Based on John Ford’s 1956 western The Searchers, Maliglutit is a vast and impressive tale of revenge. Snow replaces desert, dogs replace horses, but makeshift camps, isolation, wilderness, rape and violence are still abound… read more

Canada Now: Nelly
Directed by Anne Émond
Starring Mylène Mackay, Mylia Corbeil-Gauvreau, Mickaël Gouin, Sylvie Drapeau, Catherine Brunet and Francis Leplay

Nelly is a compelling depiction of Borderline Personality Disorder inspired by the life and work of Canadian novelist Nelly Arcan. It’s a gorgeous, sensitive biopic that beautifully weaves make-believe and memoir, combining elements from Arcan’s life with elements from her books.

Nelly is a habitual liar, damaged, brilliant, insecure and dangerously vulnerable. Arcan was also all of those things as well as being an artist who was terrified of the critics, of getting older, and of not being desired as an artist or a woman any more. There are some soul-searching speeches here that are darkly unnerving… read more

Canada Now: Sleeping Giant
Sleeping Giant
Directed by Andrew Cividino
Starring Nick Serino, Reece Moffett, Jackson Martin, David Disher and Erika Brodzky

Sleeping Giant is filled with familiar tropes found in many coming-of-age films; but with masterful skill, director Andrew Cividino has produced a stylish, charming and empathetic debut feature.

There is a naturalistic element to Sleeping Giant which makes it stand apart from the typical ‘boys will be boys’ story. Newcomers Nick Serino and Reece Moffett are superb as Nate and Riley, the trouble-making cousins with matching Bieber hairstyles. You know from the opening scene that this film will not end well for at least one of the boys involved, as the cousins befriend the naive Adam (Jackson Martin), corrupting his innocence as they become fast friends over a summer spent in cottage country, Canada… read more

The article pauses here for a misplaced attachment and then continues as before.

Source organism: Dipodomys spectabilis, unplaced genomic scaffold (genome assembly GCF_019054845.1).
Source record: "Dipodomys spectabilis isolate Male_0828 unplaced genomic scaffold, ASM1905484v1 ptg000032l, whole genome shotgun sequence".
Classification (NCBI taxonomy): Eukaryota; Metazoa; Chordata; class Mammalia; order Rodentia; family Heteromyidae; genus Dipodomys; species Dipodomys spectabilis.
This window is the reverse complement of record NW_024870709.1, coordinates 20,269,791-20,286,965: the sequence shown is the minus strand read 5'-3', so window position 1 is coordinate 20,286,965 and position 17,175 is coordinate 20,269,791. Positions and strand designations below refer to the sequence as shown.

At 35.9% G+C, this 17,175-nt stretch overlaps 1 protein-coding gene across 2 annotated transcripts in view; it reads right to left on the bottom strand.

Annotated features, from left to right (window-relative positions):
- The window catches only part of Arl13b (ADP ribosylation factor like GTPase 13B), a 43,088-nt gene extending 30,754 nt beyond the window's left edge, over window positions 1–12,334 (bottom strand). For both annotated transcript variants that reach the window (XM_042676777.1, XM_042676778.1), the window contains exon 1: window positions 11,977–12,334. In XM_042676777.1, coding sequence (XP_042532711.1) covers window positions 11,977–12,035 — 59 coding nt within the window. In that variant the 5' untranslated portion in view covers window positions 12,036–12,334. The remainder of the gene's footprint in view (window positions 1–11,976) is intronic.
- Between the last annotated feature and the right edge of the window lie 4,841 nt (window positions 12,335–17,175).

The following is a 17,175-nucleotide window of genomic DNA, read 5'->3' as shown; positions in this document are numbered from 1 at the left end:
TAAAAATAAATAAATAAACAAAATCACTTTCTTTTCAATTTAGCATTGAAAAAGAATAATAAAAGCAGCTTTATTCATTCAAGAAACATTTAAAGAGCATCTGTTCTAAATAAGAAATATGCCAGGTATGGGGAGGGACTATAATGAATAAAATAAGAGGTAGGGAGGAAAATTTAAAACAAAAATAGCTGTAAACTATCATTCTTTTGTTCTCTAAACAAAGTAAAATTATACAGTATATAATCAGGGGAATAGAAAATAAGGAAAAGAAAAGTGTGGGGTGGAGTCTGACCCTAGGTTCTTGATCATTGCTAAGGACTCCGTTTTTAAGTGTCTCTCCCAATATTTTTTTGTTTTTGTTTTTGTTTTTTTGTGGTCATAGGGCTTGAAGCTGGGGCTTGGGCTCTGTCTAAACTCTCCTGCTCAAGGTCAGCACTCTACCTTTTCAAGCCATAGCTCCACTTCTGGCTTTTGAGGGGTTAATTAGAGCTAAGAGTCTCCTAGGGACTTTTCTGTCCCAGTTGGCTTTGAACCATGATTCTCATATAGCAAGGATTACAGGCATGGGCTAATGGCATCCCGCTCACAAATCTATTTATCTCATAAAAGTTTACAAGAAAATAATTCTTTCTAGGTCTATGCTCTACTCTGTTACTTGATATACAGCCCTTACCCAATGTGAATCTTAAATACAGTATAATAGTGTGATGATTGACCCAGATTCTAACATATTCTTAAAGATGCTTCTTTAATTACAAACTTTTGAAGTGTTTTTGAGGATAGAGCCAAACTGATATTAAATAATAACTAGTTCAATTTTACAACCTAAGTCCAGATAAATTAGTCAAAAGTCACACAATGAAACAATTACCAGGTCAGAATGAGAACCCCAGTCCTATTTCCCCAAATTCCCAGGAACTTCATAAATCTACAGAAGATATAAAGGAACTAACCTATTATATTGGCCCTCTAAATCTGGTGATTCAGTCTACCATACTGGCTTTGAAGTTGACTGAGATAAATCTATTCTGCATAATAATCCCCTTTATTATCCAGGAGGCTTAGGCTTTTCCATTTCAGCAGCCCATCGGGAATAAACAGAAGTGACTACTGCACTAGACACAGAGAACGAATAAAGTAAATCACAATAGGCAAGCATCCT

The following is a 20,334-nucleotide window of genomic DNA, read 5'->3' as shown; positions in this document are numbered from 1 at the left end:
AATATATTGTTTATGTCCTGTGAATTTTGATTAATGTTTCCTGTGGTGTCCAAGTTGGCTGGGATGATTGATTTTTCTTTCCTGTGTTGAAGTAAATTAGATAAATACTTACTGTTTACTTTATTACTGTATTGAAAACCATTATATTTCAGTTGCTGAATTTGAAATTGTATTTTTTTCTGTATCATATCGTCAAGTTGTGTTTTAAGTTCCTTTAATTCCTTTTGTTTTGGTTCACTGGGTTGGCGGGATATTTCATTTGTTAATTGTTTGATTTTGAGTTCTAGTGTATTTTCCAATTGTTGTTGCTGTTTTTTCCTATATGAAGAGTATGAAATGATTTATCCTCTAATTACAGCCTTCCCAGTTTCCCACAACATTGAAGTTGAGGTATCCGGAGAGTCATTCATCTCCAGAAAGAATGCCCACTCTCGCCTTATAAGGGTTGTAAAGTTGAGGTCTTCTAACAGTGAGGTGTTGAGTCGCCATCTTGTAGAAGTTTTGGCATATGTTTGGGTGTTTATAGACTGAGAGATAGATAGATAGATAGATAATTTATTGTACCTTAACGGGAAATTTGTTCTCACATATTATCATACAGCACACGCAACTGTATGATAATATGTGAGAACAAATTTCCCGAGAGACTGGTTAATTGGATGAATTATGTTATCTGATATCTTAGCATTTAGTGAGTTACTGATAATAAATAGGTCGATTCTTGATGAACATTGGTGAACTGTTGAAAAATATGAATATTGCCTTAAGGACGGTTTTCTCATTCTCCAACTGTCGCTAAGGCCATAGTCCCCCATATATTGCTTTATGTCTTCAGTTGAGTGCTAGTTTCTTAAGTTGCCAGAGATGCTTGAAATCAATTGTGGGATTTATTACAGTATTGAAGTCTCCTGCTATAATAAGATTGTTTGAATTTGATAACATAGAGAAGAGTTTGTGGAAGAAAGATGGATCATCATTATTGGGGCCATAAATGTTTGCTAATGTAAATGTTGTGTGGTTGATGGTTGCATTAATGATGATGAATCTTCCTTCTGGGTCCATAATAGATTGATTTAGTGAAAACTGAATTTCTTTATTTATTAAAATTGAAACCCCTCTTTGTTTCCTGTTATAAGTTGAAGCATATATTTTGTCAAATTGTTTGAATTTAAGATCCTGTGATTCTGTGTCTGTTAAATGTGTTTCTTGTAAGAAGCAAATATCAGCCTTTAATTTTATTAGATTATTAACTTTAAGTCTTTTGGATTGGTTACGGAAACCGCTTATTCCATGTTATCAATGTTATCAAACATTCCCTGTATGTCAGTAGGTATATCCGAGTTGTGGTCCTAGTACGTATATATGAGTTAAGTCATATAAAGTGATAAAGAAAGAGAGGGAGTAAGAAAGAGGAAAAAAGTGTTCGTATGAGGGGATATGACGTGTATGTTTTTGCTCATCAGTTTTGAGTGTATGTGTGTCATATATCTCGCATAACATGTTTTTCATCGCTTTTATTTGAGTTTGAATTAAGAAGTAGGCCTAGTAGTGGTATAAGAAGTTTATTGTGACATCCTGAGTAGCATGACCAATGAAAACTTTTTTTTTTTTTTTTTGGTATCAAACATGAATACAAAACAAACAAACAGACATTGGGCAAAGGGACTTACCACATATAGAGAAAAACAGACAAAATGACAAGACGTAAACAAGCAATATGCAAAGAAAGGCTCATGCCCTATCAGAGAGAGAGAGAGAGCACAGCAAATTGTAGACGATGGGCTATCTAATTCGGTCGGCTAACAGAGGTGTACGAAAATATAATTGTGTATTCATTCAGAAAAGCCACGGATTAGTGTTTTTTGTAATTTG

Canada Now - Weirdos
Directed by Bruce McDonald
Starring Dylan Authors, Julia Sarah Stone, Molly Parker, Allan Hawco, Cathy Jones and Rhys Bevan-John

This low-key, light on substance coming-of-age drama is not at all as weird as the title may suggest. Weirdos is the tale of two teens, hitchhiking across Nova Scotia in the summer of ’76. At the center of the story is Kit, a classic runaway teen wanting to go live with the mother who abandoned him. He sees and speaks to his spirit animal in the guise of Andy Warhol, who helps to guide him along the way – ok, that bit is quite weird. He’s also accompanied by his girlfriend Alice who’s desperate to consummate their relationship, in spite of obvious signs that Kit is gay… read more

Canada Now: Window Horses
Window Horses: The Poetic Epiphany of Rosie Ming
Directed by Ann Marie Fleming
Starring Sandra Oh, Nancy Kwan, Shohreh Aghdashloo, Camyar Chaichian, Omid Abtahi, Navid Negahban, Ellen Page and Don McKellar

Window Horses: The Poetic Epiphany of Rosie Ming is a poetic film about poetry, paternity and Persia.

Rosie is a young Canadian poet who is invited to perform at a Poetry Festival in Shiraz, Iran. However, her heart belongs to Paris as it’s all she ever seems to write about. Once in Iran, she learns of her Persian father who abandoned her as a child. She’s forced to confront not only her past, but also the nature of poetry itself and what it means to her… read more